In the last (14th) session of the UN Human Rights Council in Geneva, Sri Lankan Ambassador Mrs. Kshenuka Senewiratne spoke in the Council on 14th June 2010. The official UN press report of that session stated : “Sri Lanka shared the deep concern expressed about the deteriorating humanitarian situation in Palestine and other occupied Arab territories. Sri Lanka firmly believed that only meaningful negotiations would achieve the two-state settlement that was envisaged by all, putting an end to the Israeli occupation and culminating in the establishment of a sovereign, independent and viable Palestinian State for the realization of Palestinian people’s inalienable rights.
Therefore, it was an urgent need to put an end to all unlawful settlement activities, including the continued campaign of colonization that fragmented the Palestinian territories. That had also led to the displacement of thousands of Palestinians from their homes, destroying the economic, social and cultural fabric of that society. Israel should heed the call of the international community to lift the blockade, open the crossings, and end the regime afflicting the entire population of the Gaza Strip. Those actions had jeopardized all efforts to initiate a meaningful dialogue for peace. Sri Lanka called upon all parties to intensify their efforts in forging an early solution based on the two-state settlement envisaged by all, to establish a sovereign and independent Palestinian State” (UN Press release)
I am sure the Sri Lankan representatives must be aware that, as far as the government of Israel is concerned, the present Palestinian issue is a “terrorist” problem, much in the way that Sri Lanka labels the Tamil issue as a “terrorist” problem. In such a scenario, Sri Lanka is not practising itself, what it preaches to Israel.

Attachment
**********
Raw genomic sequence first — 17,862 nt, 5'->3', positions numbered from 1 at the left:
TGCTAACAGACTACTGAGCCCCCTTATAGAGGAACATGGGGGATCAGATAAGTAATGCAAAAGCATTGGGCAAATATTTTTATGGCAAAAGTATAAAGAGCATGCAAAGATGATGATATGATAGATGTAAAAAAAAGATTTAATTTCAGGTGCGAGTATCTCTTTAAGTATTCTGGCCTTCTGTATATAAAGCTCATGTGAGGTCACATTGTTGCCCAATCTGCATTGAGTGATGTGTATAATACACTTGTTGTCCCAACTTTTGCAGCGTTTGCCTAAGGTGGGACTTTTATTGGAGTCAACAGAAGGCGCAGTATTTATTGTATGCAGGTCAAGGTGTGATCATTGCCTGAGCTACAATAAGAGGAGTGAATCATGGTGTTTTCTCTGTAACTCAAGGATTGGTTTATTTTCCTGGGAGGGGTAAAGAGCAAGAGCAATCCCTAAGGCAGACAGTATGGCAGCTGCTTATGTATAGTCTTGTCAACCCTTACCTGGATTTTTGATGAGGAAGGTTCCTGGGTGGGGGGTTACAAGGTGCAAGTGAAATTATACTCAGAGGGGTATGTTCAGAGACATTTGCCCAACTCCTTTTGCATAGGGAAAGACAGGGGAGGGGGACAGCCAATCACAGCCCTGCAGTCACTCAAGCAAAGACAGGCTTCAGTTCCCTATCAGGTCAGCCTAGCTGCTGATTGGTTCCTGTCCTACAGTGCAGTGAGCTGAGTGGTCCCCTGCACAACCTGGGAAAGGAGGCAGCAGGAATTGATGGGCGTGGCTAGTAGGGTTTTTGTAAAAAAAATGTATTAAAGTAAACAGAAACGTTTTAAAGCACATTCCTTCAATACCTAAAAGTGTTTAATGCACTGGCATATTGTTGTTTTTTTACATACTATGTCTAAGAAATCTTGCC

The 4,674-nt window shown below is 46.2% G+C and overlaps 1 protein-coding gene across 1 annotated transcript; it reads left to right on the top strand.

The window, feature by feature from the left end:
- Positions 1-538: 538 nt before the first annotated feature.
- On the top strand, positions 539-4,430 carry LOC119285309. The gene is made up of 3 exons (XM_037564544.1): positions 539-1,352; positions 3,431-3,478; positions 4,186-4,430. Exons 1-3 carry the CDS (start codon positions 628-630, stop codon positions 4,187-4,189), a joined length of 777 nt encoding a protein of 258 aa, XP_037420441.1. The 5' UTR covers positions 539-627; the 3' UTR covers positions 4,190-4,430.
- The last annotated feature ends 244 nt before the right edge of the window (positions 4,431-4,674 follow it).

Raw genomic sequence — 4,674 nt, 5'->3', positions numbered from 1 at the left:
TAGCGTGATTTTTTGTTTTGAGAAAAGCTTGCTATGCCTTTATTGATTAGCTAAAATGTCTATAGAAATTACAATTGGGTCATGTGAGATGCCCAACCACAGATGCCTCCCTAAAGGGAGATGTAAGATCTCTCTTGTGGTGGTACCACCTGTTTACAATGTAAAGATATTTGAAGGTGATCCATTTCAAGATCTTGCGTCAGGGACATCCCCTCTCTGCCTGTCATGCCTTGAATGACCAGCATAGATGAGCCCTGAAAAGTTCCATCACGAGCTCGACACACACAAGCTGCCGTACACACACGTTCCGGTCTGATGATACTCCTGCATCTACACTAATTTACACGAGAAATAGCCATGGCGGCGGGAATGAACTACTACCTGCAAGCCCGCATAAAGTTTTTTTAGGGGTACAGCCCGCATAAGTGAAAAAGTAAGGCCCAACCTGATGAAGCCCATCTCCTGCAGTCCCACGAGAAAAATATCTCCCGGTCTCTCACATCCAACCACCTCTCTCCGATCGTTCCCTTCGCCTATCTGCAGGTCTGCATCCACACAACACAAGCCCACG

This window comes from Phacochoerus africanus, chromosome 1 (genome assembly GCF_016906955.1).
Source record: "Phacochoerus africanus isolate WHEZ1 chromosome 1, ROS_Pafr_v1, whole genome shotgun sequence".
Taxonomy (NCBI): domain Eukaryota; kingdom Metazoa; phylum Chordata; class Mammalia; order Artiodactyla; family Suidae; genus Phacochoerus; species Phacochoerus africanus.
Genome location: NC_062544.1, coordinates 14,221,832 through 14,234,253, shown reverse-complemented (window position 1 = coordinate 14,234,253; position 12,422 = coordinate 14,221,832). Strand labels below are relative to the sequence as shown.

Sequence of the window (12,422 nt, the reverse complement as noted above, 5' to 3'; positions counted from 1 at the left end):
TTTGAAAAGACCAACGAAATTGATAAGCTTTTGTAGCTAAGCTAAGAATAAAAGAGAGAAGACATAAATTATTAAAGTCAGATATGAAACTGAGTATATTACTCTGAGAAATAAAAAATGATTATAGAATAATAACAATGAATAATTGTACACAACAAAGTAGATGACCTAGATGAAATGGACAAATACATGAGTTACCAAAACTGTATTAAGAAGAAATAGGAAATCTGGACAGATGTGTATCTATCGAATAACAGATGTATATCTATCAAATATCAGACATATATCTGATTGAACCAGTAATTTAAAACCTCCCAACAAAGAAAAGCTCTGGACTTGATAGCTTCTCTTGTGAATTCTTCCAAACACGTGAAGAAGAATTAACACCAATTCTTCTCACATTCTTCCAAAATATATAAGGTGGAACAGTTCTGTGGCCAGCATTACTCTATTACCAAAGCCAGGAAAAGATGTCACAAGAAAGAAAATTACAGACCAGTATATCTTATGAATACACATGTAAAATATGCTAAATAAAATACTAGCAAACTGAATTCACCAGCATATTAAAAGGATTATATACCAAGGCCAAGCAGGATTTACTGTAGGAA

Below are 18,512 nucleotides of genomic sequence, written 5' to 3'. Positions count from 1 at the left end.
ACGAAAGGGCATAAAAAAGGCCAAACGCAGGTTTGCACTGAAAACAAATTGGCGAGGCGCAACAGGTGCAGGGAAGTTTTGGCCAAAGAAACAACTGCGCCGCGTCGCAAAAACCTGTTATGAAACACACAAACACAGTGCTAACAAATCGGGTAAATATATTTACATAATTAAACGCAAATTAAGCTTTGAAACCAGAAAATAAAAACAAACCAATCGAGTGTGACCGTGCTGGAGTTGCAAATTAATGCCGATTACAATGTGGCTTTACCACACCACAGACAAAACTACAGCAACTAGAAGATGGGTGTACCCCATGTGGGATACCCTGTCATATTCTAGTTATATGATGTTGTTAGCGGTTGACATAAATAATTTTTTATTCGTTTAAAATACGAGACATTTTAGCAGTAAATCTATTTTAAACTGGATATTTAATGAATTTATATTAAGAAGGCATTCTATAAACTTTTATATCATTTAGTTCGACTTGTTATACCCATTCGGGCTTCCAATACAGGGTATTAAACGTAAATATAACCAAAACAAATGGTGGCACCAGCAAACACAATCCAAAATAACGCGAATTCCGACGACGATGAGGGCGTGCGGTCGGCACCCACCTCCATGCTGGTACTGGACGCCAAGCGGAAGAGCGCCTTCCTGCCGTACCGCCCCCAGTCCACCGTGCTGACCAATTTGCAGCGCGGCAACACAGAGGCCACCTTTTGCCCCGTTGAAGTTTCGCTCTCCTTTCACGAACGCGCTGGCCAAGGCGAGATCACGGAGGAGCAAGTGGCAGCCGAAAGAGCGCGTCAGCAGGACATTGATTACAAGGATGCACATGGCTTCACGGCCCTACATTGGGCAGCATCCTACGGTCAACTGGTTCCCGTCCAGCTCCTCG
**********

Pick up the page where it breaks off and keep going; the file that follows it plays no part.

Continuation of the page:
Let us be honest to ourselves about the recently appointed local Commission, “Lessons Learned and Reconciliation Commission”. Will this commission deliver justice to the Tamils? I have met and participated in a few discussions in the UN forums in Geneva with some of the appointed members to this Commission. For a long time these members have been justifying the atrocities committed against the Tamils and lobbying internationally on behalf of the government. In such circumstances, how can one expect justice from this Commission? In fact, this is yet another international eyewash.
The Sri Lanka government representatives including the Defence Secretary come out with the pretext that the thirty years of war cannot be rectified within months or years. Well and good. But the government has readymade funds, manpower and time, to carry out rapid colonisation, planting of Buddha statues and opening Buddhist temples and promoting Sinhalese business enterprises in the North and East. Are these are the outcomes of the military victory?
It has become a motto or a slogan for every government representative to murmur that there are more Tamils living in Colombo than any other community. This is a racist remark by the same people who want the Tamils to consider themselves as Sri Lankans.
To see this in a real comparison, take the United Kingdom as an example. The British never say that there are more Scottish, (or Irish and Welsh for the matter) people living in London, even though Scotland was granted a separate parliament and devolution of powers and the last Prime Minister of UK was a Scot.
I take this opportunity to mention that, many are well aware that, a so called “expert on terrorism” has taken a new role, replacing Norway – “walls have ears”!
My last comment is that when I was about to write this article, some of my friends told me that “I may be digging my own grave”. As far as truth and justice are concerned, I won’t hesitate to bring anything to the eyes of the world. Everyone who comes into this world has to die one day. William Shakespeare, once said, “Cowards die many times before their deaths; the valiant never taste of death but once”.